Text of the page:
|Six Shooter-Ice House-Telephone Loop, AZ|
|Six Shooter-Ice House-Telephone Loop, AZ|| |
Six Shooter-Ice House-Telephone Loop, AZ
|Hiking||13.63 Miles|| 8 Hrs 5 Mns ||2.08 mph|
|4,222 ft AEG|| 1 Hour 31 Mns Break|
|Explored new territory today in my introductory hike to the Pinals. Took the family up Six Shooter, over to Signal Peak, then down Icehouse Canyon and the lower half of Telephone Trail. Some beautiful country.
Loved the canopy-covered forest hiking, particularly in the upper half of both Six Shooter and Ice House.
After a round about effort to locate Icehouse Canyon Road (see my note on the driving directions), we arrived at the TH around 8:15 a.m. No other cars to speak of in the CCC, other than the camp host. We headed up Six Shooter trail. The manzanita is thick in the lower section, and in places has a bit of the feeling of a navigating a labyrinth.
Once under the canopy of the trees, the trail took on a new character. The shade was welcome, even though the temps were relatively pleasant. The constant climb keeps the internal temps up.
We came across one set of mountain bikers making their way down the trail and only passed a small handful of hikers near the top of the trail. Otherwise, the solitude was great.
We poked our heads in the two mine shafts and checked out what remains (not much) of the old sawmill at about the 4.5 mi. mark. The descent and flat-ish section leading to the mines/mill were a welcome reprieve from the climb.
After lunch at the mill, the ascent proceeded in earnest from that point to the Ferndell Spring/road junction. We opted to take the road over and up to Signal Peak, as the triplogs suggested the views from there were somewhat better than from Pinal Peak.
There was a ranger in the firetower, but unfortunately, we did not get an invite up His truck had a Bernie bumpersticker on it. Perhaps he could sense we were not feeling the Bern ...
We enjoyed the (mostly southerly) views anyway from the vantage point we had at ground level, and took some photos of the plentiful ladybugs. Then, we went cross country downhill to the road leading to the Icehouse Canyon Trail, where the canopy tour continued. I can see why this is trail is a draw for the fall-color crowd. I imagine it can put on a pretty amazing display. The summer-time views weren't too shabby either.
We had originally planned to take Icehouse all the way down, but based on the suggestion in the Icehouse Canyon hike description, we opted to veer off on the Telephone Trail for the lower portion of the return trip. We loved it! That said, we were very glad to have a GPS route downloaded on Route Scout to assist with finding our way, as there are several places where we otherwise would have gone astray. Specifically: (1) The turn off from Icehouse Canyon is marked by a sign, but it is almost totally obstructed by the nearby overhanging tree. And the trail at the turn off is rather faint. Even though we were looking out for the turn off, we initially missed it, but RS helped get us straight quickly; (2) Further on, the trail goes through a fence and dumps you onto a maintenance road. About 20-30 yards down the road, the trail peels off on a switchback to the left. However, this switchback is not marked in any way and we walked right past it. Once again, RS helped us figure out the error, and backtracking with a close eye on the route, we located the descending switchback. (3) Finally, the trail once again merges for a quarter of a mile or so down a steep cleared path (where I presume telephone lines are buried?), before peeling off again to the right on a switchback. Again, this switchback is very faintly marked and would be easy to miss w/o some GPS assistance.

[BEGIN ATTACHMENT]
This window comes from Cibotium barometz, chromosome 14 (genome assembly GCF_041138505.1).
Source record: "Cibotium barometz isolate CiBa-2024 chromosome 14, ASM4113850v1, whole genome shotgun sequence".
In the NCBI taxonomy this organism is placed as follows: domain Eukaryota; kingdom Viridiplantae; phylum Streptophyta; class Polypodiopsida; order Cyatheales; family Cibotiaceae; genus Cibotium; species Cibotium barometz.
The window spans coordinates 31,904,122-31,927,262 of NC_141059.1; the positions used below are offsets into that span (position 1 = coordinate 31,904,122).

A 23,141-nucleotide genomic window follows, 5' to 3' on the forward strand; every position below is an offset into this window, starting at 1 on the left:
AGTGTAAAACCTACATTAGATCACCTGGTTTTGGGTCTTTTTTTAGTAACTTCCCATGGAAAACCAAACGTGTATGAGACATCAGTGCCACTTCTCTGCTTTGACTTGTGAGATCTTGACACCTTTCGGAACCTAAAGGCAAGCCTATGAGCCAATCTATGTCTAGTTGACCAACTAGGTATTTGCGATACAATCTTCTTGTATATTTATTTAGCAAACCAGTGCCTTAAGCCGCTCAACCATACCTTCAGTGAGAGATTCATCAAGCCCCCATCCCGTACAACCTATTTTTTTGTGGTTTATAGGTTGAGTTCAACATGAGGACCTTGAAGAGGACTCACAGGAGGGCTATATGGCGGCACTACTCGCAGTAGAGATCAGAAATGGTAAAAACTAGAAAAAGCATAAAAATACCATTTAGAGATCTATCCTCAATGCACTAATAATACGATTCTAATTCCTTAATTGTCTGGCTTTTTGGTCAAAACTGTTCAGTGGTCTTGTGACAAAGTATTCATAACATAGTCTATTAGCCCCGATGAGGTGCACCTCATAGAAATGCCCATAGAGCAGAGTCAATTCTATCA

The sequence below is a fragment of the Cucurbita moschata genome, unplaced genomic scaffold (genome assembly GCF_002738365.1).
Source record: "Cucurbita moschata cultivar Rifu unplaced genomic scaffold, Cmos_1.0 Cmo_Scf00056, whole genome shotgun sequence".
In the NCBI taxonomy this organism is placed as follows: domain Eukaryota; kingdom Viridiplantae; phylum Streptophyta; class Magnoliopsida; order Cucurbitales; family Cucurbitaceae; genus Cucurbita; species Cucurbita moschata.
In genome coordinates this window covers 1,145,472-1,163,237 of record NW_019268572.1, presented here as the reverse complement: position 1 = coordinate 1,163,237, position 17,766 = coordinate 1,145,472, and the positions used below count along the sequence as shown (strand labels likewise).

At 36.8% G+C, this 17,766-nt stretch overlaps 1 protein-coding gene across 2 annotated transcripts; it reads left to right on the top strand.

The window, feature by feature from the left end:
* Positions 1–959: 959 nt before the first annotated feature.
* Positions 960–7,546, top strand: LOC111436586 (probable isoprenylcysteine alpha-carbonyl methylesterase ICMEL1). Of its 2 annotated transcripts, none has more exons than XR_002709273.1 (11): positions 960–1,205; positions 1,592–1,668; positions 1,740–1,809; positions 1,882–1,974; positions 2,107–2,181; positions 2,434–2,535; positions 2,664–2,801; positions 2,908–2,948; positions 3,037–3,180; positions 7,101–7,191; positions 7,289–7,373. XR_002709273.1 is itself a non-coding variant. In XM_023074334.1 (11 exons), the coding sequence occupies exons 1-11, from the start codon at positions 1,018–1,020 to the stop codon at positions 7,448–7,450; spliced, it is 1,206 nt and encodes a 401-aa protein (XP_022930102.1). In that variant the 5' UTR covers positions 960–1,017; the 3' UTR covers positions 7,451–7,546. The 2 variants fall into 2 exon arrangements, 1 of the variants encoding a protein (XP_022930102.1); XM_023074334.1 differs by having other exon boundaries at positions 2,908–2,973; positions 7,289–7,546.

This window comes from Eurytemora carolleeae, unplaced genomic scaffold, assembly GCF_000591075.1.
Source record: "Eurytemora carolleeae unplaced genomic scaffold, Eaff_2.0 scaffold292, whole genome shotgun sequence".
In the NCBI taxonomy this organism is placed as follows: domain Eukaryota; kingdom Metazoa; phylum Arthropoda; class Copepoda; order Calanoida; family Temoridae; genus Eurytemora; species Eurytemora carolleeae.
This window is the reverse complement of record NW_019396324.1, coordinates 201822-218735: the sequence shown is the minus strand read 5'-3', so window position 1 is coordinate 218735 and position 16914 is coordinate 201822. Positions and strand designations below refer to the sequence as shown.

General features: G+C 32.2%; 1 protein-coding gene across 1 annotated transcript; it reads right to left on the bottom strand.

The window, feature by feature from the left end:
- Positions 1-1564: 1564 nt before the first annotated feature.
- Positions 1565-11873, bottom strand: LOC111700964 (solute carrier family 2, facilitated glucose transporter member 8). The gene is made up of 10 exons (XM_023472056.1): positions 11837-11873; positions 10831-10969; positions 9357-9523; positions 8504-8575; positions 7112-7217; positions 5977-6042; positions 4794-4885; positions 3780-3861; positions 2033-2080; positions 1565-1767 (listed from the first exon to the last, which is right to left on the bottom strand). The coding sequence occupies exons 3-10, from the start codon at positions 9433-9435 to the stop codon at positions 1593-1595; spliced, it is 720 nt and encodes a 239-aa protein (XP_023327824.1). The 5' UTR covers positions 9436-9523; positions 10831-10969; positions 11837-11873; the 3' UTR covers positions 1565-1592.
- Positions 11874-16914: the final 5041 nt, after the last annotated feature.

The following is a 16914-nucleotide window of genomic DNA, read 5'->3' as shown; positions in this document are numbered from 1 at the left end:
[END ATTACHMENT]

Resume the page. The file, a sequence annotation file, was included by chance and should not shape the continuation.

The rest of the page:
Navigation aside, in contrast to Six Shooter and Icehouse, Telephone ditched the canopy cover and provided unobstructed views of all things to the north, as well as a vantage point for looking across the drainage and back up the to Signal Peak, etc. Beautiful. Along the way, my two daughters were leading the pack when I (in the back) heard them running back up the trail, saying they had come across a rattlesnake! I carefully went forward on the trail to assess the situation. When I got in the vicinity, the snake rattled briefly, but was so well camouflaged that it took me a good 2-3 minutes to figure out exactly where he was. Finally, I spotted him--a black rattlesnake (first I've encountered in the wild)--several yards off the trail and not really a threat. That said, he was coiled up an astutely observing my every move. After some photos, we bypassed him safely and continued our descent.
Other fauna sightings included a horny toad and what I think is a skink--it had small legs like a lizard, but moved more like a snake. I'll leave it to @gummo and other experts to id this guy (see photos). Given recent coatimundi sightings in the area, we were on the look out, but alas, no luck. My kids, though, got a kick out of the term coatimundi, and were convinced for a long time that I was just making that name up. Google image search when we got home restored my credibility.
Before hitting the Telephone Trail, we veered off on the road marked on Fritzki's map to see if we could locate the "cave" referenced. Turned out to be another mine. Feeling adventurous, we donned our headlamps and explored a bit. I'd estimate it goes back several hundred yards with several side tunnels. Some water is pooling on the floor.
By the time we got back to the car, the temps were in the upper 80s and we were ready to get some grub. Stopped in Globe for Wendy's (the Frostee's hit the spot), and then headed back to the real heat.
All in all, a great trip and another cool place in AZ visited.
(GPS Note: For some reason, RS and my Garmin had a mileage discrepancy of almost a full mile--Garmin logged 12.8 miles, while RS logged 13.6. Never had them be that far apart. Not sure which is more accurate.)